A Geography of Murder

I earlier had meant to link over to this holocaust article by Timothy Snyder published in the New York Review of Books, which although a few weeks old, still seems relevant given yesterday’s news of the Russian government shutting down yet another history resource, www.hrono.info.  Snyder’s article explores how certain dominant works skew our understanding of Germany’s war crimes toward Auschwitz and Birkenau and those of Joseph Stalin toward only the gulags of the East (given the hostile reception to the recent film Katyn, we can see that this is still a very contentious issue).  I only excerpt a relatively short amount here – I recommend readers visit NYRB for interesting arguments on the primacy of Soviet victims of Stalin.

Yet as Auschwitz draws attention away from the still greater horrors of Treblinka, the Gulag distracts us from the Soviet policies that killed people directly and purposefully, by starvation and bullets. Of the Stalinist killing policies, two were the most significant: the collectivization famines of 1930-1933 and the Great Terror of 1937-1938. It remains unclear whether the Kazakh famine of 1930-1932 was intentional, although it is clear that over a million Kazakhs died of starvation. It is established beyond reasonable doubt that Stalin intentionally starved to death Soviet Ukrainians in the winter of 1932-1933. Soviet documents reveal a series of orders of October-December 1932 with evident malice and intention to kill. By the end, more than three million inhabitants of Soviet Ukraine had died.

What we read of the Great Terror also distracts us from its truenature. The great novel and the great memoir are Arthur Koestler’s Darkness at Noon and Alexander Weissberg’s The Accused.Both focus our attention on a small group of Stalin’s victims, urbanCommunist leaders, educated people, sometimes known in the West. Thisimage dominates our understanding of the Great Terror, but it isincorrect. Taken together, purges of Communist Party elites, thesecurity police, and military officers claimed not more than 47,737lives.

The largest action of the Great Terror, Operation 00447, was aimedchiefly at “kulaks,” which is to say peasants who had already beenoppressed during collectivization. It claimed 386,798 lives. A fewnational minorities, representing together less than 2 percent of theSoviet population, yielded more than a third of the fatalities of theGreat Terror. In an operation aimed at ethnic Poles who were Sovietcitizens, for example, 111,091 people were shot. Of the 681,692executions carried out for alleged political crimes in 1937 and 1938,the kulak operation and the national operations accounted for 633,955,more than 90 percent of the total. These people were shot in secret,buried in pits, and forgotten.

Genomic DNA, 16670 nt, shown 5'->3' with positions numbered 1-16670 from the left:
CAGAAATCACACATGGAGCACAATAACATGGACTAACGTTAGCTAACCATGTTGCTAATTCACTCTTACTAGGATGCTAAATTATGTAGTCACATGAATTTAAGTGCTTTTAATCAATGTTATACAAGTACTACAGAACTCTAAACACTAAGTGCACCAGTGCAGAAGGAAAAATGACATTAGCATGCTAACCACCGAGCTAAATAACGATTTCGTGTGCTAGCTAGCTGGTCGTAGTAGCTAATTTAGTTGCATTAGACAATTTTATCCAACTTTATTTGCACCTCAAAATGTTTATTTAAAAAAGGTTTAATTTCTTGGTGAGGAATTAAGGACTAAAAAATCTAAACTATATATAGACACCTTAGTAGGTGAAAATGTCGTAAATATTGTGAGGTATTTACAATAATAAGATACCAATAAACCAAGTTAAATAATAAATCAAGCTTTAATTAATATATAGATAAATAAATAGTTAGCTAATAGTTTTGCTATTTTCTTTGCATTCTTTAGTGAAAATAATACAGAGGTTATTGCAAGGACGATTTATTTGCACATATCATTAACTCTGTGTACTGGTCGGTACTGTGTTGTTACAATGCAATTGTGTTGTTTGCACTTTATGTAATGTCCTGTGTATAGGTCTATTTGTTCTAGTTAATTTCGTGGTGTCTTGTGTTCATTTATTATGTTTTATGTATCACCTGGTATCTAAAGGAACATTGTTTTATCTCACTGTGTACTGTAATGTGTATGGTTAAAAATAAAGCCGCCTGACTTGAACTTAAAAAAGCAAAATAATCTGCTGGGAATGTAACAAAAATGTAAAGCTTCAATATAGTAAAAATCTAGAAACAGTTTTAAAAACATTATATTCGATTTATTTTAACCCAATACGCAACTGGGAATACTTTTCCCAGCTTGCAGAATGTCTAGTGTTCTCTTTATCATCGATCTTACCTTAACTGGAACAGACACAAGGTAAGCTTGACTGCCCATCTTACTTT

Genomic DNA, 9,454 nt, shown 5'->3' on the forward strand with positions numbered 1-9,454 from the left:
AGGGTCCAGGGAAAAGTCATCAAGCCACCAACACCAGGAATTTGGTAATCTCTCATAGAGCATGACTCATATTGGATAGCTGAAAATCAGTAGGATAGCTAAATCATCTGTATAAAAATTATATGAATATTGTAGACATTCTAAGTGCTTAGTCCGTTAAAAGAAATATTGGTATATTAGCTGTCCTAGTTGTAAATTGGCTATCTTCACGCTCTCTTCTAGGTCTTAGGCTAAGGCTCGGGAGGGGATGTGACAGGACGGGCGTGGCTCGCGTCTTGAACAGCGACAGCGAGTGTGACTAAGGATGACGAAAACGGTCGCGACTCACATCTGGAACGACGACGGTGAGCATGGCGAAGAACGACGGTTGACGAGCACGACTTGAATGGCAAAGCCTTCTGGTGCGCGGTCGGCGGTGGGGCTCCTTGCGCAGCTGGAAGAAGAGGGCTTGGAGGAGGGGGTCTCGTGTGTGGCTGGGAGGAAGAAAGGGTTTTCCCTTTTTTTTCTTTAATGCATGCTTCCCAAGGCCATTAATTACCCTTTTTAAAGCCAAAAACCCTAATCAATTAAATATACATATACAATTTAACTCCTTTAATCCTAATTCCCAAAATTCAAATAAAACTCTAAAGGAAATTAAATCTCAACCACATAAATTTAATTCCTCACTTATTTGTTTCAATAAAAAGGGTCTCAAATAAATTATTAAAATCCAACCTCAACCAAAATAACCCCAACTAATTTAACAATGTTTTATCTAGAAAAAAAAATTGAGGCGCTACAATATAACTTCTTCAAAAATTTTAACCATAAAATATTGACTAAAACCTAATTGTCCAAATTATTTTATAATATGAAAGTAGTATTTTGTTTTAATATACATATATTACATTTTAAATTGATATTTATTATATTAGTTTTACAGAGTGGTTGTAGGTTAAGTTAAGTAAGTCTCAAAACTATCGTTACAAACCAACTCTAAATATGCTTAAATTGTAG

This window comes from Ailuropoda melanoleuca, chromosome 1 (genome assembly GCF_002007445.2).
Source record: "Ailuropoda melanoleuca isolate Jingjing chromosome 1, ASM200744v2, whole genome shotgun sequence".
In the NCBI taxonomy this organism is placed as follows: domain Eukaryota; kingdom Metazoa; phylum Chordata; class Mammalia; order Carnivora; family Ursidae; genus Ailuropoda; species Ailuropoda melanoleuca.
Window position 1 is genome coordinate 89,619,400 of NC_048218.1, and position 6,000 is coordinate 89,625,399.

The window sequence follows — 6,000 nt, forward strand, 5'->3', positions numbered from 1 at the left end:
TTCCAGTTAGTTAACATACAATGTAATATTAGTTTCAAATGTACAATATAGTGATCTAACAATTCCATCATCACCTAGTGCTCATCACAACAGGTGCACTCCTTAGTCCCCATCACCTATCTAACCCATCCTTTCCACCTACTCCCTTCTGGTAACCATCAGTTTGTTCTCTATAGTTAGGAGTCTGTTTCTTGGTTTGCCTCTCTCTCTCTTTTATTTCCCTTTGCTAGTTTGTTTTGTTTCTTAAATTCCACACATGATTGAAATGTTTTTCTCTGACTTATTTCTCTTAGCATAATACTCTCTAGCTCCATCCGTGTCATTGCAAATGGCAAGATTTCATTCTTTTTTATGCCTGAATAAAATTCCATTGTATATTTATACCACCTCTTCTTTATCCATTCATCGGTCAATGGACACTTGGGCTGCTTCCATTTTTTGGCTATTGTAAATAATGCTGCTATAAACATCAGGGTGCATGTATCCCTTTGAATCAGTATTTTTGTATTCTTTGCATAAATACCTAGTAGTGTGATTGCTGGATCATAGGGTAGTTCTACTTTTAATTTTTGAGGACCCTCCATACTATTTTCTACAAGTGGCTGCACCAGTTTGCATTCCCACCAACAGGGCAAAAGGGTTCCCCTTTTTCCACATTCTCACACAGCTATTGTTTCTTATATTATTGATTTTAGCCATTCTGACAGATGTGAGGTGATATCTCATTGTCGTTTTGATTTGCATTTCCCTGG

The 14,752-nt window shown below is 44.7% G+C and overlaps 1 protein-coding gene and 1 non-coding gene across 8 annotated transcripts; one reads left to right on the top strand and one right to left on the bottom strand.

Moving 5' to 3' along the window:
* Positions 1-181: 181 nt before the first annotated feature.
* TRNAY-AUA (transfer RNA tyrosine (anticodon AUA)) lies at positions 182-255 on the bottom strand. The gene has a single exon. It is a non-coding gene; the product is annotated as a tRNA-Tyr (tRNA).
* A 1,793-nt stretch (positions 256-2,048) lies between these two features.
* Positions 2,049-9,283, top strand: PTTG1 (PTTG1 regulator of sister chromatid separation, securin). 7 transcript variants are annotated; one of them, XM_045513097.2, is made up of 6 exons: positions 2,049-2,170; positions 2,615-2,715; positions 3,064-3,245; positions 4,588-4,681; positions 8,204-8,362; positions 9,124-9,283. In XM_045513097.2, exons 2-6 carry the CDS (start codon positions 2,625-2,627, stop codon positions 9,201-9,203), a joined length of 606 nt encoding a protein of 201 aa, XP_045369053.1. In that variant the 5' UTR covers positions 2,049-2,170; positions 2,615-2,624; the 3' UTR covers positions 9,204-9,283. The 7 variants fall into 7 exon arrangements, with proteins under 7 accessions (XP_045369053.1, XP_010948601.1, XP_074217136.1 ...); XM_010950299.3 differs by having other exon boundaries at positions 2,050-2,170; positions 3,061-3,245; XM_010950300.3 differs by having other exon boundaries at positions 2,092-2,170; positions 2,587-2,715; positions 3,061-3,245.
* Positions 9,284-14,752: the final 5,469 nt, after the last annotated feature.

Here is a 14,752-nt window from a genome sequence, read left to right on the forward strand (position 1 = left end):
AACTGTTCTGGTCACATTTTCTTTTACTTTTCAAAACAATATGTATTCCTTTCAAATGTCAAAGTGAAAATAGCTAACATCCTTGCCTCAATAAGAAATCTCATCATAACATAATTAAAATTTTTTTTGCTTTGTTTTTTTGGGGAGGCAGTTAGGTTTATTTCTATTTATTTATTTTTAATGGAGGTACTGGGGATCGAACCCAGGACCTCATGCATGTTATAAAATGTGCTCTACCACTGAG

The emphasis on Auschwitz and the Gulag understates the numbers ofEuropeans killed, and shifts the geographical focus of the killing tothe German Reich and the Russian East. Like Auschwitz, which draws ourattention to the Western European victims of the Nazi empire, theGulag, with its notorious Siberian camps, also distracts us from thegeographical center of Soviet killing policies. If we concentrate onAuschwitz and the Gulag, we fail to notice that over a period of twelveyears, between 1933 and 1944, some 12 million victims of Nazi andSoviet mass killing policies perished in a particular region of Europe,one defined more or less by today’s Belarus, Ukraine, Poland,Lithuania, and Latvia. More generally, when we contemplate Auschwitzand the Gulag, we tend to think of the states that built them assystems, as modern tyrannies, or totalitarian states. Yet suchconsiderations of thought and politics in Berlin and Moscow tend tooverlook the fact that mass killing happened, predominantly, in theparts of Europe between Germany and Russia, not in Germany and Russiathemselves.

The geographic, moral, and political center of the Europe of masskilling is the Europe of the East, above all Belarus, Ukraine, Poland,and the Baltic States, lands that were subject to sustained policies ofatrocity by both regimes. The peoples of Ukraine and Belarus, Jewsabove all but not only, suffered the most, since these lands were bothpart of the Soviet Union during the terrible 1930s and subject to theworst of the German repressions in the 1940s. If Europe was, as MarkMazower put it, a dark continent, Ukraine and Belarus were the heart ofdarkness.